The leash was shorter in the second half. After a made Tennessee basket, Woods looked for Kennedy Meeks in transition. His long pass tipped off Meeks' hands and out of bounds. Nine seconds later, he was out of the game.

"Honestly I've been getting pretty frustrated," Woods said after the Tar Heels' game against Radford. "But Coach [Steve Robinson]'s been talking to me a lot. He said all the point guards have been through it. Joel Berry, Kendall, Ty Lawson . . . they've all been through it freshman year, so I'm just trying to go out there and hold my own really. I understand I'm going to mess up sometimes, but that's been frustrating, for the most part."

Point guard frustrations aren't limited to freshmen. Starting in place of the injured Berry, the senior Britt was just 4-14 from the field against Tennessee. But his steals and inspired play to begin the second half helped key the eventual comeback. Britt found ways to contribute even as his shots weren't falling. Three years ago, Britt was that freshman point guard struggling to adapt to Carolina basketball. He sees Woods going through the same difficulties.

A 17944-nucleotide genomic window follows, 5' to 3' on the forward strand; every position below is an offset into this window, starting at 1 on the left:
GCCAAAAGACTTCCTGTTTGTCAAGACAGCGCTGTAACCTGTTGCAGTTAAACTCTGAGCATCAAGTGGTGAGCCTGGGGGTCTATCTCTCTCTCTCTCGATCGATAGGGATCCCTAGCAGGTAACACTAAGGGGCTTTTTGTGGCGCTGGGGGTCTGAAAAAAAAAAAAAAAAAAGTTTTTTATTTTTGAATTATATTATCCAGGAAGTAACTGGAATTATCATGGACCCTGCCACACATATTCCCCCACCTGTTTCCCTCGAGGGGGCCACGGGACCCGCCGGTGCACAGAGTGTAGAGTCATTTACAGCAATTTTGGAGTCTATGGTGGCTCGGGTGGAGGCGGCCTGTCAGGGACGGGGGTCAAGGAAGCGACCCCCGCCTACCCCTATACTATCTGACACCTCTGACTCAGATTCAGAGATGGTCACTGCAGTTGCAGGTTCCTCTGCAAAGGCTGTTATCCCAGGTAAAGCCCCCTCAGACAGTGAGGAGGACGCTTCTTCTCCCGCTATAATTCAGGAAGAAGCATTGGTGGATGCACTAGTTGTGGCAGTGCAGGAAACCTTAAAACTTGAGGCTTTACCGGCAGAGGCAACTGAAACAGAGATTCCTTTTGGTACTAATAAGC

"At first, it can get into your head, and I think all of us have gone through it, every freshman point guard, at least since i've been here between Joel and I and now watching Sev," Britt said. "But I think he's gotten a lot more receptive to what Coach is saying. He's understanding that Coach is only on him so much because that's how much confidence he has in him, and he wants him to be better than what he's playing right now he knows how good Seventh is."

And so maybe it was that confidence Williams has in Woods that put him back in the game for one more go, and that confidence that was rewarded. Woods took a defensive rebound and moved up the court. He gave a hard left-handed dribble to shake Shembari Phillips, then spun into the lane for a score. Just seconds later, he poked the ball free from Phillips and into the hands of Stilman White, who found the streaking Woods for a reverse layup. It was a single-handed Seventh Woods 4-0 run in a game the Tar Heels would win by two. When he checked out for the final time, the Smith Center fans rewarded Woods with an ovation.